Heinz ordered to dump ‘misleading’ Free Dayz Out ad

HeinzHeinz Beanz has been crushed by the ad watchdog over a bungled campaign promoting its “Free Dayz Out With Every Pack” offer, after failing to spell out “significant conditions”, leaving consumers both confused and misled.

The promotion, which ran on Heinz Beanz tins last summer, was flagged up on the front of the tin while text on the back stated “We could tell you that our Beanz are hard to beat […] Instead, we would like to offer you a day out on us […] Claim your voucher on dayout.heinz.co.uk T&Cs apply”. Next to that was a graphic of a ticket stub with a QR code and text that stated “Scan to claim your reward Heinz Dayz Out”.

But one customer was so miffed that they rifled off a complaint to the Advertising Standards Authority to challenge whether the promotion was misleading as it did not provide any details of restrictions.

In its defence, Heinz maintained the ad contained clear instructions on how to enter the promotion. It claimed that as it was significantly limited by space, the text directed consumers to an “easily accessible alternative source” which contained all significant terms and conditions.

Scanning the QR code or following the web address on-pack took consumers to a form that could be completed to redeem entry to the events and activities. To submit the form, consumers had to tick a box confirming they had read the promotion’s terms and conditions. Consumers also had to enter a batch code from the bottom of the tin; no proof of purchase was required.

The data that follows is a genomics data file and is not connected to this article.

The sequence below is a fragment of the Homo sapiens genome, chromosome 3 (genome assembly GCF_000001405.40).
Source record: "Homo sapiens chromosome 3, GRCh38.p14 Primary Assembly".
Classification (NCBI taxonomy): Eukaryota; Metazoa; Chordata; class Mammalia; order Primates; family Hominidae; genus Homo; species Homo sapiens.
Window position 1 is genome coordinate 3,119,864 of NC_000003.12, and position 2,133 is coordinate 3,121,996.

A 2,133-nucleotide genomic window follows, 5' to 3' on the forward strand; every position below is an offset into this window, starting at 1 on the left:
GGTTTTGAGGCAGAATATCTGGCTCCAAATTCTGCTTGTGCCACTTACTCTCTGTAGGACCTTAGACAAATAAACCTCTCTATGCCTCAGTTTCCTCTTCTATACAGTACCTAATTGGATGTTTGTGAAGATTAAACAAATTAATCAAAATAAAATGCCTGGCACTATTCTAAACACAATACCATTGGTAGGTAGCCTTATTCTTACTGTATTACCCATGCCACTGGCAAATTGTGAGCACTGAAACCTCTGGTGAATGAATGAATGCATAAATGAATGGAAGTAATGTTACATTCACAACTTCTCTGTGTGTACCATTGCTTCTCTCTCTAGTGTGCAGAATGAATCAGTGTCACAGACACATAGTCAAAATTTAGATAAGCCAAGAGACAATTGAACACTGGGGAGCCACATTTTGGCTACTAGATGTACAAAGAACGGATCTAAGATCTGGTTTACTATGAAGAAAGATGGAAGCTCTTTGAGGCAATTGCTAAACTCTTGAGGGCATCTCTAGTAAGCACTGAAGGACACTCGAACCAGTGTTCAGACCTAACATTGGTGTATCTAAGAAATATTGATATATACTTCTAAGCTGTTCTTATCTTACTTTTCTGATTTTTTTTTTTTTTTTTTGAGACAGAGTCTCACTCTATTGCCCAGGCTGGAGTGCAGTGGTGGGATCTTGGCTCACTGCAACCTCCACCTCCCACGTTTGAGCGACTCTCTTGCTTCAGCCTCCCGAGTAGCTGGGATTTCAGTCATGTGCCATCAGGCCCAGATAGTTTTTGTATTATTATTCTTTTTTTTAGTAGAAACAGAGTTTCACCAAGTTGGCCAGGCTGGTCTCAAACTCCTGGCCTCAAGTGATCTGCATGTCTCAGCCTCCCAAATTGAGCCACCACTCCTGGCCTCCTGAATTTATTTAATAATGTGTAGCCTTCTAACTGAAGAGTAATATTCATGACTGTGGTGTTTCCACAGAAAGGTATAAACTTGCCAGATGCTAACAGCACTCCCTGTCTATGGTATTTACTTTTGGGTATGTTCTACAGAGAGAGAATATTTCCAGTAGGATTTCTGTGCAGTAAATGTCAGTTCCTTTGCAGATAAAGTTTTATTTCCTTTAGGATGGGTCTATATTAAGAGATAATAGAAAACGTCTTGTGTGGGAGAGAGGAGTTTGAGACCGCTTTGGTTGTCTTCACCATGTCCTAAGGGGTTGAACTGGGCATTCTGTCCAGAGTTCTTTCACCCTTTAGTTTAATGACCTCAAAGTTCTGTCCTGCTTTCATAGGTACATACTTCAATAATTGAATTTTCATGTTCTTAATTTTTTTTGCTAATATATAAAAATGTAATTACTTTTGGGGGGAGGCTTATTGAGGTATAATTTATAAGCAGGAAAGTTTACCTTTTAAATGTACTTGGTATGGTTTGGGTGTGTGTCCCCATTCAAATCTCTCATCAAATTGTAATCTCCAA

Heinz said the promotion’s significant terms and conditions were below the form and stated “UK, 18+. Opens 28 June 2023. Claim voucher by 31st October 2023. Use voucher by 31st December 2023, unless otherwise stated. One claim per product purchased. Maximum of two claims per person per day”.

The firm claimed that due to limited space available on the ad it was appropriate to make the T&Cs of the promotion available on the website.

However, the ASA had other ideas. The CAP Code states that promotions must communicate all applicable significant conditions where their omission was likely to mislead. Significant conditions may, depending on the circumstances, include information about how to participate and a closing date.

The ASA understood that only consumers aged 18 years and over could participate in the promotion; promotional vouchers had to be claimed by October 31 2023; only one claim could be made per product purchased; and that consumers could only make two claims per day each.

It considered these were “significant conditions” which were likely to affect consumers’ understanding of the promotion and their decision to participate. It therefore considered their omission was likely to mislead.

The CAP Code also states that marketing communications that include a promotion and which are significantly limited by space must include as much information about significant conditions as practicable.

The ad did not include any of the above significant conditions of the promotion. However, the watchdog considered the ad was not sufficiently limited by time or space to justify their omission. It therefore concluded the ad had breached the Code.

Banning the ad from appearing again in that form, the ASA went on to warn HJ Heinz about any future activity.

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